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Patient Stories

Wrestling Coach Wins Match of His Life

Survival Against the Odds

Tom Chernich is no stranger to battle. A former collegiate wrestler and current head coach of the Geneva High School wrestling team in Geneva, Illinois, Tom has cultivated the steely determination, work ethic and will to win that comes from training hard on the mat, day in and day out. It never occurred to him how those traits would eventually save his life.

It was shortly after the wrestling season ended when Tom came down with what he thought was a cold. The symptoms resolved within a week, but a cough lingered. Over a couple of months, he began to notice some fatigue and just didn’t feel quite right. He thought perhaps he had walking pneumonia or, worse, that he’d had a mild heart attack. One day at the end of the school year, a colleague said she’d follow him to Northwestern Medicine Delnor Hospital after school to get checked out.

We needed to do something radical.
— Andrei Churyla, MD

“She suspected I wouldn’t go on my own,” Tom recalls. “And she’s probably right. She saved my life. I probably would have gone home, went to sleep, and that would have been it.”

At the hospital, his blood pressure was elevated and he had atrial fibrillation, but Tom wasn’t overly concerned. He was relieved that an EKG showed no signs of a heart attack. He was admitted for observation, but his spirits were high, and he fully expected to go home the next day.

He could not have imagined that he would not return home for nearly two months.

Battle to Live

Around 2 am, Tom’s heart, lungs, liver and kidneys began to shut down. His family was told his chance of survival was almost zero. Knowing Tom was a fighter, his parents would not give up. Tom was airlifted to Northwestern Memorial Hospital, although his care team cautioned that he may not survive the flight. He was read his last rites.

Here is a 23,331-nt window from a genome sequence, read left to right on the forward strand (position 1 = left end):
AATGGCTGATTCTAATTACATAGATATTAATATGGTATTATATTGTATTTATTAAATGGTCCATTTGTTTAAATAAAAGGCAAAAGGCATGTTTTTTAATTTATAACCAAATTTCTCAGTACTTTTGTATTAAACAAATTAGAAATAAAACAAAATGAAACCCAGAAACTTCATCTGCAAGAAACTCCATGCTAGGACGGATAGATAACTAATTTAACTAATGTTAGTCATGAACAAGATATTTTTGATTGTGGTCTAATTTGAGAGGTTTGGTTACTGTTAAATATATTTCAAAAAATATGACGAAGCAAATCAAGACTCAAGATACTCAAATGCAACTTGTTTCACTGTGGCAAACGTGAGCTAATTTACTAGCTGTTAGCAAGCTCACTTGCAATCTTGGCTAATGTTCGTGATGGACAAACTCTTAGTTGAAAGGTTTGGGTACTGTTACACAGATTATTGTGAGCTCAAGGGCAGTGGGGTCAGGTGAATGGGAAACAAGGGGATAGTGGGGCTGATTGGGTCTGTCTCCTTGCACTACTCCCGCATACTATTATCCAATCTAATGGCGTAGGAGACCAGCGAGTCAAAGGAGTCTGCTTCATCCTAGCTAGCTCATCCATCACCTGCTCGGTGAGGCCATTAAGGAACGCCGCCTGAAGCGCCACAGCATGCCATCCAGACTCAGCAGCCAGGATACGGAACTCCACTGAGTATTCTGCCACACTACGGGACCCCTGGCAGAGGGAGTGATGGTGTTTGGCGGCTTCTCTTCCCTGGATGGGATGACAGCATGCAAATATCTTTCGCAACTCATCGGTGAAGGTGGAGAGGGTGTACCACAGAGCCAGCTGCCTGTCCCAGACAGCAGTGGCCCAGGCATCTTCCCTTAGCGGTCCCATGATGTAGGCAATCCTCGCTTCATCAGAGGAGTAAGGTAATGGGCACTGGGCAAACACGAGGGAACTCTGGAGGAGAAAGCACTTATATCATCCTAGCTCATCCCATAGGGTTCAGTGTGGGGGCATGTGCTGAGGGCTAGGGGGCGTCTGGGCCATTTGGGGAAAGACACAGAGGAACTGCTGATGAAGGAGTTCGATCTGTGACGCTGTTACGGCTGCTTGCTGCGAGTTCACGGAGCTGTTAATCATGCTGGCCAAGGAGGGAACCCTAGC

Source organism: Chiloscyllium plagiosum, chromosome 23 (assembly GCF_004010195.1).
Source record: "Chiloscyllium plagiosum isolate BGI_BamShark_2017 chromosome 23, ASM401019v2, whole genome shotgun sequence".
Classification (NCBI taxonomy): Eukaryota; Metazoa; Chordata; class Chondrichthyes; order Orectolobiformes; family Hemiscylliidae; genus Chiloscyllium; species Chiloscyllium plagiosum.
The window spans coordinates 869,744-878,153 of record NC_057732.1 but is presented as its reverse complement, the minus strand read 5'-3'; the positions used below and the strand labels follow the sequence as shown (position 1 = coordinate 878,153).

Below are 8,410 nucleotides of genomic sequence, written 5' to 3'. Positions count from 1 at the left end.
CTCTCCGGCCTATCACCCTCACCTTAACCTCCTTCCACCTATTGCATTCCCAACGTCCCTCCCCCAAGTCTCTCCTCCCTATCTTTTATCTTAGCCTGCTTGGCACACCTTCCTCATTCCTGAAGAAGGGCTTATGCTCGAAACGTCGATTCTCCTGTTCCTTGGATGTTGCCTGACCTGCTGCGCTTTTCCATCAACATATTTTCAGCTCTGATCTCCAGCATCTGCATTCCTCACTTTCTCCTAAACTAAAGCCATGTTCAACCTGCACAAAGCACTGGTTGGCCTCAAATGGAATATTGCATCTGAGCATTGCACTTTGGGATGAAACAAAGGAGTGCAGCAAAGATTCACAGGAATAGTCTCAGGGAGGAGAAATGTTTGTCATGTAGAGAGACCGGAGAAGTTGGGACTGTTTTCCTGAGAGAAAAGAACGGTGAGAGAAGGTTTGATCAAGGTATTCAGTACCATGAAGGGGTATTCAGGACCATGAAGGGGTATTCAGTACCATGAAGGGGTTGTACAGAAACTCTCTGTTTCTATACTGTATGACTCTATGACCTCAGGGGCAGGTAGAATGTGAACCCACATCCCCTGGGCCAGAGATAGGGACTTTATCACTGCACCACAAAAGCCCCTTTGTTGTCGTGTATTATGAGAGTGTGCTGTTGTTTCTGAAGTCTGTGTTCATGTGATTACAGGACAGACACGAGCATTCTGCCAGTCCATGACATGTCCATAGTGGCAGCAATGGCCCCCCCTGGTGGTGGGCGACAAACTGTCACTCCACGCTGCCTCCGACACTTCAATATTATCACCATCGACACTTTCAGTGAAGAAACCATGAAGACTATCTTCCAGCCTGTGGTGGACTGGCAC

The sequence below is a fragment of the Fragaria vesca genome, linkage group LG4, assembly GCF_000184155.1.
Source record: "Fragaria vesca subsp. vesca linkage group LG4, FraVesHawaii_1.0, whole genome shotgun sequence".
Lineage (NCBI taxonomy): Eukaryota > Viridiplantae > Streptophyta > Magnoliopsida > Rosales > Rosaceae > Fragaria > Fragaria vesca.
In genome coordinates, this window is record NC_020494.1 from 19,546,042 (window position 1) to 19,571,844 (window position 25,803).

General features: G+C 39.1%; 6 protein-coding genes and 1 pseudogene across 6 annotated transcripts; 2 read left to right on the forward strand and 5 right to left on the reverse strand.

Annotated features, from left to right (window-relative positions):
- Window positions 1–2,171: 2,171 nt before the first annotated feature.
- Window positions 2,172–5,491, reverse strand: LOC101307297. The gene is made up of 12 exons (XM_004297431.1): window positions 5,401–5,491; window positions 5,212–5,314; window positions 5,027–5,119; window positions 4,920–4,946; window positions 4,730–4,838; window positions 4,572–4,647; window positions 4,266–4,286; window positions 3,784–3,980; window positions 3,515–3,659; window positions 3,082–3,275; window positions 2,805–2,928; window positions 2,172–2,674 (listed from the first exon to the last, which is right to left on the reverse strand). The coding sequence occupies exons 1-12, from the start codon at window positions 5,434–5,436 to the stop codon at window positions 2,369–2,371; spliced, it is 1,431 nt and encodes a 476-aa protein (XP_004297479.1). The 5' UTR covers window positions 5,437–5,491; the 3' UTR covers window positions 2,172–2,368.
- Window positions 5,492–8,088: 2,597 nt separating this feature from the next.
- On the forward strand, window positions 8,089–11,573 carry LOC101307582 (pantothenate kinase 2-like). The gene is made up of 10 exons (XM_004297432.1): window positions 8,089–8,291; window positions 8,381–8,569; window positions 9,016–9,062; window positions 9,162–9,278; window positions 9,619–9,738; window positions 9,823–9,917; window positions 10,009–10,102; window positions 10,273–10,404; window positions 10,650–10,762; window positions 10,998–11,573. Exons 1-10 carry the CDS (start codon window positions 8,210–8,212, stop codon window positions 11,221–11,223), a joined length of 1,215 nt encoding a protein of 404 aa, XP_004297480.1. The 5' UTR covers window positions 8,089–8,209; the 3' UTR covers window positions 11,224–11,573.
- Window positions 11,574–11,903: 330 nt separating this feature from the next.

Against all odds, Tom made it to the Northwestern Memorial Hospital Cardiac Intensive Care Unit, where he faced the battle of his life.

Before Tom arrived, the Northwestern Medicine Bluhm Cardiovascular Institute team at Northwestern Memorial Hospital was already preparing for his care. Cardiac Surgeon Andrei Churyla, MD, and Interventional Cardiologist Mark J. Ricciardi, MD, discussed Tom’s case by phone with Interventional Cardiologist Nauman Mushtaq, MD, who had cared for Tom at Delnor Hospital. Jane E. Wilcox, MD, heart failure and heart transplantation specialist at Northwestern Memorial Hospital, was also involved in Tom’s early care.

Radical Care

The physicians didn’t have a lot to go on, but one thing they did know: Tom’s heart needed help. “It was obvious that his heart was not strong enough to support his body,” explains Dr. Churyla. “We didn’t know why it was weak, but we needed to do something radical.”

Dr. Churyla connected Tom to an extracorporeal membrane oxygenation (ECMO) machine — which is essentially a mini heart-lung machine. The ECMO pumped Tom’s blood for him while his heart struggled to keep beating, and a dialysis machine kept his kidneys functioning.